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Community / Land projects / Agri-enterprise in sunflower growing for women heads of families - climate chang

Agri-enterprise in sunflower growing for women heads of families - climate chang


03/12 - 04/15


This project is part of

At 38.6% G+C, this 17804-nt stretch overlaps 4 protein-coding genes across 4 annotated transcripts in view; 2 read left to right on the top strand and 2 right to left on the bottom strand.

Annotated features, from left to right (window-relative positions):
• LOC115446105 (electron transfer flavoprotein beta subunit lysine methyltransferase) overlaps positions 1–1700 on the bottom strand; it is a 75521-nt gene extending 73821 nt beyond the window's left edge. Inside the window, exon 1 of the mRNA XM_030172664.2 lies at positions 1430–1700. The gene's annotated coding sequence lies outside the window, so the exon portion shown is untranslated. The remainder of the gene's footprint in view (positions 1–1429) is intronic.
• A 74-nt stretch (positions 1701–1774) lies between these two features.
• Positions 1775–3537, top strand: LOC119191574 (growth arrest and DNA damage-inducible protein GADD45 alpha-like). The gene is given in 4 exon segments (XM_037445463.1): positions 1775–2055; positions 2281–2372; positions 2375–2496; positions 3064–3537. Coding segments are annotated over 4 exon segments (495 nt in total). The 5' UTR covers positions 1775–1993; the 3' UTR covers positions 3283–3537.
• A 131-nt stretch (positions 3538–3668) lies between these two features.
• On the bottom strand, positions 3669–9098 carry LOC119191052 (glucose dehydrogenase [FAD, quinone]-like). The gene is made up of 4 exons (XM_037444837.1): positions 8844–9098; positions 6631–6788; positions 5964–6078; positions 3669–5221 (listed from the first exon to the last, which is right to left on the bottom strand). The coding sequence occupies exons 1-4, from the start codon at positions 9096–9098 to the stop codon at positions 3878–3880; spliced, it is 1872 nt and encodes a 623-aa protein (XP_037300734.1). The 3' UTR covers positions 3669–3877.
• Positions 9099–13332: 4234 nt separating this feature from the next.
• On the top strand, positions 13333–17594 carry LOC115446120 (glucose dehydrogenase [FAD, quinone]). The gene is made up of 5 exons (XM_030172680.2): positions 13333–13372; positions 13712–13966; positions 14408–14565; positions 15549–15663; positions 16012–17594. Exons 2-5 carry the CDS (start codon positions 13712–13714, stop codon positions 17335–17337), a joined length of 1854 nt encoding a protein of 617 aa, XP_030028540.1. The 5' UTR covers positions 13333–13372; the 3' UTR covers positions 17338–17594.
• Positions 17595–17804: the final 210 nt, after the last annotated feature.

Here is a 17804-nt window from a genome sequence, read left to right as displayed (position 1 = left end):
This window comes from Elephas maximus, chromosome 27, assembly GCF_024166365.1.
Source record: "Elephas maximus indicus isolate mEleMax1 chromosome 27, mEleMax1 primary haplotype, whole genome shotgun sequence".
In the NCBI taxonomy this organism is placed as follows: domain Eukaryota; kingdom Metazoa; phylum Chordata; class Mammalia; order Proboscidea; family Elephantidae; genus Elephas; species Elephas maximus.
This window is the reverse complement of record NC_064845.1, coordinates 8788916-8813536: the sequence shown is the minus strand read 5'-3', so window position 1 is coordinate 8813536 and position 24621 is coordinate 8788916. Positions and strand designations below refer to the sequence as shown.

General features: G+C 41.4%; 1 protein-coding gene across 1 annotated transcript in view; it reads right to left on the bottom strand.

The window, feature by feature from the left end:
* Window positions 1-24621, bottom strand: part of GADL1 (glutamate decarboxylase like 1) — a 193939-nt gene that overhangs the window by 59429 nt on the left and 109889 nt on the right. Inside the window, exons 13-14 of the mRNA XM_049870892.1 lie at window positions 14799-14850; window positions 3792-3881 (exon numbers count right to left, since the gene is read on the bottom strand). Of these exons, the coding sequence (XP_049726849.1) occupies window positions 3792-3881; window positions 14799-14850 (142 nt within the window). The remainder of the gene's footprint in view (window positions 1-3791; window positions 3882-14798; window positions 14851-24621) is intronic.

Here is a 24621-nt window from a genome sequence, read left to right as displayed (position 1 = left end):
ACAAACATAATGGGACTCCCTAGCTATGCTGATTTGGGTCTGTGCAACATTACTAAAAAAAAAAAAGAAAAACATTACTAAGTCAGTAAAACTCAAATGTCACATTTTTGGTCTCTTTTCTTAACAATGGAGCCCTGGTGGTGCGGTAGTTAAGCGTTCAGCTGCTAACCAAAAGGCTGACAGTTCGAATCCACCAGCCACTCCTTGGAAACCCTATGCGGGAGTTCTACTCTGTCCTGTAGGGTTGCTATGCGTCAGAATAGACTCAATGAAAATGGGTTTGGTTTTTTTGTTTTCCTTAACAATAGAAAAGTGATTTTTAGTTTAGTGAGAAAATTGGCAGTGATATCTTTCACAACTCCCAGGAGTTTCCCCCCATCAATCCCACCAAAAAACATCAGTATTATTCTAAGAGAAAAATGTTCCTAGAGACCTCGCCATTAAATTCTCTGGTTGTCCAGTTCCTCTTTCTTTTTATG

After decades of civil war, people in much of northern Uganda are returning home. Many are widows or orphans, with no experience of farming from a life in refugee camps. While small scale farming may feed the family, it is not enough to make significant income without help. This project works with groups of women and orphans to come together growing sunflower for sale, alongside their traditional crops. It also ensures that land ownership is defined, and works to link the groups to markets, increasing income for education, health and care for those with HIV/AIDS. The project is run through a well established Ugandan organisation. While the main programme focuses on enterprise, the climate element will allow expansion to cover wider environmental understanding and significantly reduce the risks of climate change. By increasing the range of products the project will increase the potential for profit, and also reduce vulnerability. A range of tree crops will be introduced to fix nitrogen, retain rain and reduce erosion, increase flowers for bees and provide organic inputs. Each of the 600 families will be provided with goats – these will be primarily for manure; and with bees for honey and pollination. Training and equipment will be provided, and as these replicate, offspring will be passed to other project members. A full time environmental officer will train and support a team of village level volunteers to provide support and information. This will be backed up with radio programmes and an information centre, from which community information days will be run. These inputs will support the farmers to use organic and non-destructive farming methods, and to reduce their vulnerability to unpredictable and extreme weather. Additional climate funding for this project will enable the UK and African partners to implement less vulnerable rural development projects. In this case, it will ensure that new farmers – returning from refugee camps – will learn how to adapt their farming to reduce risks. This is particularly important as their current project focuses on one crop. Additional funding will bring livestock and bees into the project, and help them (and their communities) to grow a range of new crops better able to withstand unpredictable weather.